Along with teaching, I also coach and volunteer as our church youth group leader, so when fall hits, I get super busy.  By September 21st, I still didn't have my presentation ready, but, that day, I was motivated to prepare it and it just came to me.  I used @RobertKaplinksy 's "What I've Learned from Being a Presenter" to develop my presentation.  The biggest thing from him was the idea of planning on paper first.  I am one to jump right to the powerpoint slides, or now google slides.  I loved brainstorming and organizing on paper first and it made it so much easier and probably faster when I did go to google slides. 

Things I kept in mind while planning:
  • Use at least 36 font
  • Don't put too many words on a slide
  • If relying on tech, use a screen shot of what you need just in case
  • Have an agenda and refer to it often to show progress 
Here is my presentation: Doing More with Desmos

I was presenting at 1:30 pm on Friday of Columbus Day weekend.  My family always goes to Maine for the long weekend, so I wasn't staying overnight in Hartford.  I woke up at 4:50 am, showered and hit the road at 5:15 to leave from MA to CT.  I arrived around 6:40.  Registration opened at 7.  I listened to the rotating keynotes and then went to 2 presentations. I got to have lunch with some MTBoS friends and delicious pizzas:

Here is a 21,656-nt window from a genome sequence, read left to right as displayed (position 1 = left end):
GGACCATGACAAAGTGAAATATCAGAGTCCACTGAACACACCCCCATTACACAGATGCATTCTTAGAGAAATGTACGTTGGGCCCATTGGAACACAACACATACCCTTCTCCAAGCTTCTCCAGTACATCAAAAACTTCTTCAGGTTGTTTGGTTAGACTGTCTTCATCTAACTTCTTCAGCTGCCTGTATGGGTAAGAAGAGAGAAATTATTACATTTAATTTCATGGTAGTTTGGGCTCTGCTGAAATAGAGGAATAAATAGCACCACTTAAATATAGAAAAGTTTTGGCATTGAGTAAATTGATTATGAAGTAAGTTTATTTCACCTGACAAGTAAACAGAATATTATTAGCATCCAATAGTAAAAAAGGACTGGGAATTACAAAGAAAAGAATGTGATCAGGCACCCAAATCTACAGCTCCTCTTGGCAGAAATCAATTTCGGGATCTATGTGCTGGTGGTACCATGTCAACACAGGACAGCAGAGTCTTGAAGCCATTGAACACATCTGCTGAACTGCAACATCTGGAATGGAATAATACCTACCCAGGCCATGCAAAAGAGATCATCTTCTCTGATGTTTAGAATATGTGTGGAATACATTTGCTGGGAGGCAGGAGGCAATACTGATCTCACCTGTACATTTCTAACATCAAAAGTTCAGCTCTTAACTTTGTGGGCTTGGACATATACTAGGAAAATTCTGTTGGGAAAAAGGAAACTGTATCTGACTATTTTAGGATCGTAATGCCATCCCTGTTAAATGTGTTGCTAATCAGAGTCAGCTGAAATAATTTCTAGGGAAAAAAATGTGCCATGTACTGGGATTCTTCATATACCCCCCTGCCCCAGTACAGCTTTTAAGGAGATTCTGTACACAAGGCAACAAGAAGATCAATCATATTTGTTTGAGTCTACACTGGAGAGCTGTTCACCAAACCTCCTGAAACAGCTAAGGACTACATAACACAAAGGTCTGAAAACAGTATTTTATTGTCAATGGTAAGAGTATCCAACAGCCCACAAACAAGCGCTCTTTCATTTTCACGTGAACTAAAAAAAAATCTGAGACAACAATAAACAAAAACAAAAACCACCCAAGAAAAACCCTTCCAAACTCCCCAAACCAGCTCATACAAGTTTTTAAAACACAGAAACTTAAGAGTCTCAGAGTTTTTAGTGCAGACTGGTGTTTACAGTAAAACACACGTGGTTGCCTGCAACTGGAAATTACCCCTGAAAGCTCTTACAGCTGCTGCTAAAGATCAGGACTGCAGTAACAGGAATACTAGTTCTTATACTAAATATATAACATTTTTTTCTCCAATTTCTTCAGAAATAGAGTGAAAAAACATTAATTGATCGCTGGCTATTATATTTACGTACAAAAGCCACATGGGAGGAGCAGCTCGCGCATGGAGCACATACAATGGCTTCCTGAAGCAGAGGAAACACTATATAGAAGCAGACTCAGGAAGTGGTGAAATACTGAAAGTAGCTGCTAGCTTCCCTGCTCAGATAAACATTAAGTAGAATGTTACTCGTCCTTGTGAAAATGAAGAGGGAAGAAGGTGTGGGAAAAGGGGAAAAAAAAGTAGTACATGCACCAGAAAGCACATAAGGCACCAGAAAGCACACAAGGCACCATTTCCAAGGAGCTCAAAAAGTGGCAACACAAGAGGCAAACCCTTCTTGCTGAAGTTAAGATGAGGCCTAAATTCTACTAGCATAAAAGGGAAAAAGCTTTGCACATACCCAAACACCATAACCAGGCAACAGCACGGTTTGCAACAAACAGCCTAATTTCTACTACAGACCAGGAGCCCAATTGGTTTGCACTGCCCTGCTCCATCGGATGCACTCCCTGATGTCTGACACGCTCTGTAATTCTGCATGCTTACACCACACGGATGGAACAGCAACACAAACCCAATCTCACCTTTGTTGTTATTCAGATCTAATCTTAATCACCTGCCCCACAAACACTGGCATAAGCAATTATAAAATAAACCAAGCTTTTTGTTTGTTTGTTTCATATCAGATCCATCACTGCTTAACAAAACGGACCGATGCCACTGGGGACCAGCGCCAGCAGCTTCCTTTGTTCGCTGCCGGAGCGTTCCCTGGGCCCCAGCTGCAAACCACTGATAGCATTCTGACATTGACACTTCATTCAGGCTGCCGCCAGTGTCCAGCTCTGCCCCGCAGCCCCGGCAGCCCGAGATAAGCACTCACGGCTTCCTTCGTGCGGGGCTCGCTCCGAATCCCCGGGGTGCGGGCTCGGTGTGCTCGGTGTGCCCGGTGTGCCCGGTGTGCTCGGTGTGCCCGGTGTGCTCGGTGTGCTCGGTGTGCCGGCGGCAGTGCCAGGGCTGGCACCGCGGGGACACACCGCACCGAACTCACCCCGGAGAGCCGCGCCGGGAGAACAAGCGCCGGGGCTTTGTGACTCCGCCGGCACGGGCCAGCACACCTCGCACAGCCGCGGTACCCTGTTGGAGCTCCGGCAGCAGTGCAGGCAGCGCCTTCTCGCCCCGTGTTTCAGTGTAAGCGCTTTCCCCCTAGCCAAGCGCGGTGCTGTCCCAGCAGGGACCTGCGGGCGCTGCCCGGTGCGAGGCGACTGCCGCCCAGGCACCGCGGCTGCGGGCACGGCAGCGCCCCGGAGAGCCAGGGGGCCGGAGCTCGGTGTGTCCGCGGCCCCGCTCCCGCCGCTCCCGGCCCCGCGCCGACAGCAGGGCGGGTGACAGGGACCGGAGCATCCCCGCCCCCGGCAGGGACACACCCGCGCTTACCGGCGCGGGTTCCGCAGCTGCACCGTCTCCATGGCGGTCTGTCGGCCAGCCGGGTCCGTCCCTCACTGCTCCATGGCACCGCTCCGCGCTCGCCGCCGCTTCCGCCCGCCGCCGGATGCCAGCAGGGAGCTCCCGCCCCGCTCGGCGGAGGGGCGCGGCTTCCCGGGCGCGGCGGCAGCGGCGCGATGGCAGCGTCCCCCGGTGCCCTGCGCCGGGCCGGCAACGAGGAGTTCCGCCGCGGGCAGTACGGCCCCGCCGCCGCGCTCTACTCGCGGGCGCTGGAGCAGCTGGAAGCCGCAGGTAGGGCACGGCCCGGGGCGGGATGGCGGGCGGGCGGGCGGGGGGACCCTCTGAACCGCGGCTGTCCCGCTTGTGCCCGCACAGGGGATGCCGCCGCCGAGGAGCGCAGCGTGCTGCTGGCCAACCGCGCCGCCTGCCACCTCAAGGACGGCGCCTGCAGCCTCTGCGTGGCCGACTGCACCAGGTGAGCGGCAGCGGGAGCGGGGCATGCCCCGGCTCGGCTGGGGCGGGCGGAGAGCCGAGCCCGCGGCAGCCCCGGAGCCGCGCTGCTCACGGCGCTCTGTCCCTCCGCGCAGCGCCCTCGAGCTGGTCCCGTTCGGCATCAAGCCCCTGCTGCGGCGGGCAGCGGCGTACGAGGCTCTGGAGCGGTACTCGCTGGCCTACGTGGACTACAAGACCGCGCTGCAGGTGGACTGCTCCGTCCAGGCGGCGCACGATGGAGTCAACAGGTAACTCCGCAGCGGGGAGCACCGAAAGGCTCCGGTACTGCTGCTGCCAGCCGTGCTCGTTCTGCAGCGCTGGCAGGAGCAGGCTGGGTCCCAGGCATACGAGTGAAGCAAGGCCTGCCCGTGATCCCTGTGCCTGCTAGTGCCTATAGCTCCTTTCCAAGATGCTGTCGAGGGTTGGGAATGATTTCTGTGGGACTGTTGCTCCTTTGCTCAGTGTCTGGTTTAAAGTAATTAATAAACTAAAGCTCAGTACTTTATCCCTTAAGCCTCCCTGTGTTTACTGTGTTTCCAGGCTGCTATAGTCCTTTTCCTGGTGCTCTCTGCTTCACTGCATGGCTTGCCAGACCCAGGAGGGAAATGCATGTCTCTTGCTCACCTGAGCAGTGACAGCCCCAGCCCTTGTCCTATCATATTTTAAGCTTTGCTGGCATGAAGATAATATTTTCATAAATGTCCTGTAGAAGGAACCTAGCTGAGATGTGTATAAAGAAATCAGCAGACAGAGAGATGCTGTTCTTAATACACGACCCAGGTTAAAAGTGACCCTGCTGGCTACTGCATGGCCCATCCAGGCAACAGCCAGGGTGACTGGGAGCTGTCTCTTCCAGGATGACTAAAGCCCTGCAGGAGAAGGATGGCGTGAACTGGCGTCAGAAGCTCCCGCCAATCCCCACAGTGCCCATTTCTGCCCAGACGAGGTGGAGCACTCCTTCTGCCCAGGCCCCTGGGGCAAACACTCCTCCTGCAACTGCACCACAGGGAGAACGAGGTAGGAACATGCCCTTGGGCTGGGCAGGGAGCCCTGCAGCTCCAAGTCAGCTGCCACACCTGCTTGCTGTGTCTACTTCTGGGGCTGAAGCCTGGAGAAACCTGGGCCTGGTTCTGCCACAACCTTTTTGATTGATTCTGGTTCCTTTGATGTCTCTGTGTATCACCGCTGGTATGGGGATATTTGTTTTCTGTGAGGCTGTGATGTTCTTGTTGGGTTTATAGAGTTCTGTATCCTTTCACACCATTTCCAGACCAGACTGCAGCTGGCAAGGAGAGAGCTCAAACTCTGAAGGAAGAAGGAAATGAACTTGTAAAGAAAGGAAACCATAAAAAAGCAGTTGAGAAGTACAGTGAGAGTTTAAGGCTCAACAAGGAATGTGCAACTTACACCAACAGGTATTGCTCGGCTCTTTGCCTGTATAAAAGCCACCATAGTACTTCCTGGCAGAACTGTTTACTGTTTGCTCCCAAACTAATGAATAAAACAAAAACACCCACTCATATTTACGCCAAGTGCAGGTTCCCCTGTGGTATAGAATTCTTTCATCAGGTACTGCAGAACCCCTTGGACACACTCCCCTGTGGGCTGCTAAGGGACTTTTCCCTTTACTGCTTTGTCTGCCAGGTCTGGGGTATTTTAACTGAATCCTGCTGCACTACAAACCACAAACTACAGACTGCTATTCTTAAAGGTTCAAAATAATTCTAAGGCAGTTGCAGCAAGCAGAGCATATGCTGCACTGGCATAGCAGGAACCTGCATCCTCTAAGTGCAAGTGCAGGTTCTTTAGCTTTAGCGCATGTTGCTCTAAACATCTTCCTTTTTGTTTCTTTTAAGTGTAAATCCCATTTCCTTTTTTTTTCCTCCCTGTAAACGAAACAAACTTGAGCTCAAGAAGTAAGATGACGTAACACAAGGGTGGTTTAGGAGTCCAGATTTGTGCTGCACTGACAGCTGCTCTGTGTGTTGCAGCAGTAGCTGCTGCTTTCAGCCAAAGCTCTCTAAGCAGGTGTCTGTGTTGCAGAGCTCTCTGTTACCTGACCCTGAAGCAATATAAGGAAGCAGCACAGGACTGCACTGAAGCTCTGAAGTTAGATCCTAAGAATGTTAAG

I had to eat and run so I could get to my room early and check out the technology and wifi because I was warned the hotel had different wifi than the conference center and I definitely needed everyone to have wifi.  @davecesa told me the new username and password and suggested putting that into my slideshow (great tip).  I even added the password to the first few slides in case people came in late.

The room was set up for a workshop style with tables which was perfect.  I was able to figure out the HDMI cord and my clicker as working, so I was all good.  Just making sure your tech will work is very stressful.  Once you are all set, then you can focus on the people in the room.  I welcomed everyone as they came in and let them know about the new wifi information.  I suggested that a laptop would be best, but Desmos would still work on ipads and cell phones.

I got started right at 1:30 and had 75 minutes.  I planned out my time.  I had 4 activities for them to play with - Marbleslides, Polygraph, Card Sort, and Parent Graphs and their transformations.  I was figuring I would spend about 10ish minutes on each, let them play, and then I would talk, because then I wanted to show them the teacher side of it all and then give them time to play with others at the end.  My timing was pretty good.  I did keep checking my watch to stay on time.

My title slide was so long, I forgot to add my twitter handle and blog site. I think I intended to add it, but just forgot. I have since added it, so it will be there if people go back to find it through the NCTM site.